Strategy and Sausages:
A British Strategic Planner in Germany
Tuesday, 9 October 2012
Context, context, context
I don't think anyone would disagree that the context in which someone sees a piece of communication - from a pack design to a cinema ad - plays a vital role in how well that piece of communication works. And it's not just the physical context, but the interaction between this and the viewer's internal mood state that can make a piece of communication top or flop.
But, for those of us who want to pre-test our communication - for whatever reason - is context important then? I would argue that it certainly plays a role. In qualitative research, where we're more likely to be doing creative development research rather than "testing" per se, we can at least try and approximate to the context - discussions conducted in pubs, or at the playgroup, or at least talking around the subject to get people in the mood.
But quantitative pre-testing doesn't generally allow us this kind of indulgence. Where and when the interview is conducted is usually not considered. For example, can you really expect people to respond in a highly motivated way to a TV ad for a Christmas offer when the research is done in the middle of July? Relevance is the holy grail that everyone is chasing in the world of communication - and surely relevance is a matter of being in the right person's attention span, in the right place at the right time?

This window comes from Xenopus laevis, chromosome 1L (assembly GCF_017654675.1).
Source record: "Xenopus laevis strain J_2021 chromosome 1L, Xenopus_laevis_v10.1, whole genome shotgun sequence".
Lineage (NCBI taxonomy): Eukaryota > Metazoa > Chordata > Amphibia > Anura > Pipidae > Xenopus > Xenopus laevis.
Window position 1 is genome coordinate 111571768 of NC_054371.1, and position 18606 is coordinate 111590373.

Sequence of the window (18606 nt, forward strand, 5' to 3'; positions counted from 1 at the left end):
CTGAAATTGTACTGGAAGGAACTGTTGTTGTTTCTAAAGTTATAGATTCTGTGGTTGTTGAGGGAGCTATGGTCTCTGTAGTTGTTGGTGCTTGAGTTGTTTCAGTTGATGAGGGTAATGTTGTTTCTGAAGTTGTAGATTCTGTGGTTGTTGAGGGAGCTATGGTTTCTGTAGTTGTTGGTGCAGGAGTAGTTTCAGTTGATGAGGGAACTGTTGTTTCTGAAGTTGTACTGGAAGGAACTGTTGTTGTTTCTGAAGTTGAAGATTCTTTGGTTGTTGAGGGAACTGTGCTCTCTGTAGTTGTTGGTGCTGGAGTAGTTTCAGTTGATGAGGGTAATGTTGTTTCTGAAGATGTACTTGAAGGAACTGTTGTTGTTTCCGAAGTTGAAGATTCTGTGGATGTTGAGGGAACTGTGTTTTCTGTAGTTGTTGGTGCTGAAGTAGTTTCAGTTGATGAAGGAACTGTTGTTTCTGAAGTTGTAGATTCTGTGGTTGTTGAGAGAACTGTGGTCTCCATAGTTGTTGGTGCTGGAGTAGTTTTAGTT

I have an anecdote from my early days of working in marketing. It was the lead-up to Christmas and I'd rather over-indulged at one of the very generous and alcoholic shindigs that London agencies used to lay on. Around 10:30am I realised I wasn't going to get through the day without Resolve, which was my drug of choice in those days. However, my attempt to limp along to Boots was curtailed when a lady with a clipboard dragged me into a church hall to look at beer labels.
I still don't remember how I got through that interview without chucking my guts up. Having to look at beer labels and talk about them in detail was the last thing I wanted to do. If anyone else was feeling the way I was (which was likely), I don't suppose they got particularly useful results.
But then, what do you expect if you conduct research into beer labels at 10:30am in a church hall in the middle of the party season?
When I was little, I wanted to be a spy. I got off to a good start, studying Psychology at Trinity College, Cambridge but somehow got side-tracked into the wonderful world of advertising and marketing.
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